As I drove through my neighborhood, I saw a lot of for sale signs displayed in front lawns. It brought back memories about how we made our house attractive for future owners and how we conducted our search for our future residence. There were many things to consider: energy savings, aesthetics, location and taxes. It is somewhat similar to looking for a tenant space: location, building, rent and all terms that goes into your lease.

But how about taking into consideration your commitment to the environment through energy efficient practices, using sustainable and renewable materials and, selecting a location accessible to public transportation?

We have heard and seen LEED certified buildings across the nation. At one point it was the new thing, now it seems like being green is a new standard in architecture and interior design. Being LEED certified certainly helps with your organizational marketability and recognizing your commitment to the environment.

But, your commitment starts with a personal decision to make your organization believe in being environmentally responsible, with or without the certification.

If you are shopping for spaces to move in to or are considering a renovation for your existing space, here are some ideas you can implement to make your office more green. I've taken several key points from the LEED certification; take a look and see if this is something you can do for your organization.

1. To reduce the pollution from automobile use, select buildings or lease spaces that are within walking distance from a public transportation: 1/2 mile from the train/rail station and 1/4 mile from bus stop. Encourage riding your bike to work by providing bike storage within 200 yards of the building and showers and changing facilities.

2. Conserve water by installing high efficiency fixtures or those that meet or exceed the Energy Star criteria.

3. Conserve energy consumption by installing occupancy sensors for general lighting. Provide task lighting to promote productivity in the workplace.

4. Encourage recycling by designating a dedicated area for collecting recyclables like paper, aluminum and glass. If you are renovating your office, divert all recyclable construction waste to appropriate recycling centers.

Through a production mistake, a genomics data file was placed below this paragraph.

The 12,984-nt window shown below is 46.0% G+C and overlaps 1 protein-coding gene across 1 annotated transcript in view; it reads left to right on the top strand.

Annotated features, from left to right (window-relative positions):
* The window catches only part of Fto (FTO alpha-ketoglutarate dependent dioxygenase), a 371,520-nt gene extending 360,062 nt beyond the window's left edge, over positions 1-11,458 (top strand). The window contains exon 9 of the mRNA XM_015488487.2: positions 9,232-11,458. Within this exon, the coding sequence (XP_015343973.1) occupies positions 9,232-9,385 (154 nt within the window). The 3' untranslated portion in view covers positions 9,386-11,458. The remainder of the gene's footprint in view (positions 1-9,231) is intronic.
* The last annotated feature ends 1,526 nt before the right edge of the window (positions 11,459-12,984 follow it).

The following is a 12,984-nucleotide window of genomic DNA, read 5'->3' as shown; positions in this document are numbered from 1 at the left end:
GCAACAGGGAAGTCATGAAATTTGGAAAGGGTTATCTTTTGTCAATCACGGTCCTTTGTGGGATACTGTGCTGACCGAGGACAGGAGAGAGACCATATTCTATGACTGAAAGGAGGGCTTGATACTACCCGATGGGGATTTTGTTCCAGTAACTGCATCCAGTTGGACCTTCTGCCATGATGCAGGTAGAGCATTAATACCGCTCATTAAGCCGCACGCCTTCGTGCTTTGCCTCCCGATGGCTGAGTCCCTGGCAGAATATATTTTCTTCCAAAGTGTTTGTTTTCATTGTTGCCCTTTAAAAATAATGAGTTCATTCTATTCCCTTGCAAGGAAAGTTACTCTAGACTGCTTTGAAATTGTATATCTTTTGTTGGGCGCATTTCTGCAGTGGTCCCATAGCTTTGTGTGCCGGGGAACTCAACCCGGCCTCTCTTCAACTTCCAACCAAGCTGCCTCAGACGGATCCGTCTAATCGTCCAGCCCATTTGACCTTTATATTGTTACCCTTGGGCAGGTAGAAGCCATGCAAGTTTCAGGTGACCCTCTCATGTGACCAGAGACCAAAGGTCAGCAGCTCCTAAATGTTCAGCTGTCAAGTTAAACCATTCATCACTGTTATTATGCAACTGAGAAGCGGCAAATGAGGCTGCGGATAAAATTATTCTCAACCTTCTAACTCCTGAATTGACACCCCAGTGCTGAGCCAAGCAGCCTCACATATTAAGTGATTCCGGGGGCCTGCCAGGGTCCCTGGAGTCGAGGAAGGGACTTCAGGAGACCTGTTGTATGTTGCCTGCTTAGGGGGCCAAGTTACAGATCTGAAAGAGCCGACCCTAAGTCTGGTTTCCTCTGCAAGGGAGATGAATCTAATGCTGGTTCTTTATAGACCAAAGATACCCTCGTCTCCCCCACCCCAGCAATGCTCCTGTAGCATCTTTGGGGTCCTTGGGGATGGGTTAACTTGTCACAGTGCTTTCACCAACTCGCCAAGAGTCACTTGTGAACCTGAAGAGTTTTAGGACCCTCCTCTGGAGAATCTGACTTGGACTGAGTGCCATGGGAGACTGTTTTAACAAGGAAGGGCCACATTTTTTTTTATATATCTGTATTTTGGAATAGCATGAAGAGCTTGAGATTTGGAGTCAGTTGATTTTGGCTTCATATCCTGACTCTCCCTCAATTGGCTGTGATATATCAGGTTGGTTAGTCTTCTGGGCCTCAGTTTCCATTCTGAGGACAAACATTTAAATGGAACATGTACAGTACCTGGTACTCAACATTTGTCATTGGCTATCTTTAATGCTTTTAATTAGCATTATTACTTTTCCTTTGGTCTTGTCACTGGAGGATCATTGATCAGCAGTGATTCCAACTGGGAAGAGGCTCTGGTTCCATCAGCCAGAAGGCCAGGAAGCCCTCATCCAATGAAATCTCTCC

5. Salvage and reuse existing furniture like those metal filing systems, task chairs, case goods and pendant lights. Purchase furniture and materials that are manufactured within a 500 mile radius to reduce the environmental impact from transporting goods.

6. Improve indoor air quality by using low to no VOCs paints, coatings and adhesives and no urea-formaldehyde resins that could be harmful to the occupants. If using carpet, consider looking at carpet systems that meet or exceed the green label or green label plus. It is a standard for maintaining good indoor air quality among carpet systems.

8. Consider using salvaged materials as part of the interior space design. Use materials with recycled content to reduce the environmental impact of processing virgin materials. Take a look at rapidly renewable materials like bamboo and cork to incorporate into your space.

9. If you have to install wood cabinets, use FSC certified wood based products. This ensures that the wood are harvested from responsibly managed forest to prevent deforestation and illegal logging.

10. Connect the outdoors to the indoors by taking advantage of views and daylight and, distributing it throughout the space.

Observing all or some of these key points contribute to cultivating a more environmentally conscious culture in the workplace. Your company's commitment to the environment is an advantage in attracting and retaining talent. Greening your office does not have to be a big endeavor, but it starts somewhere.

How do you keep your office green?

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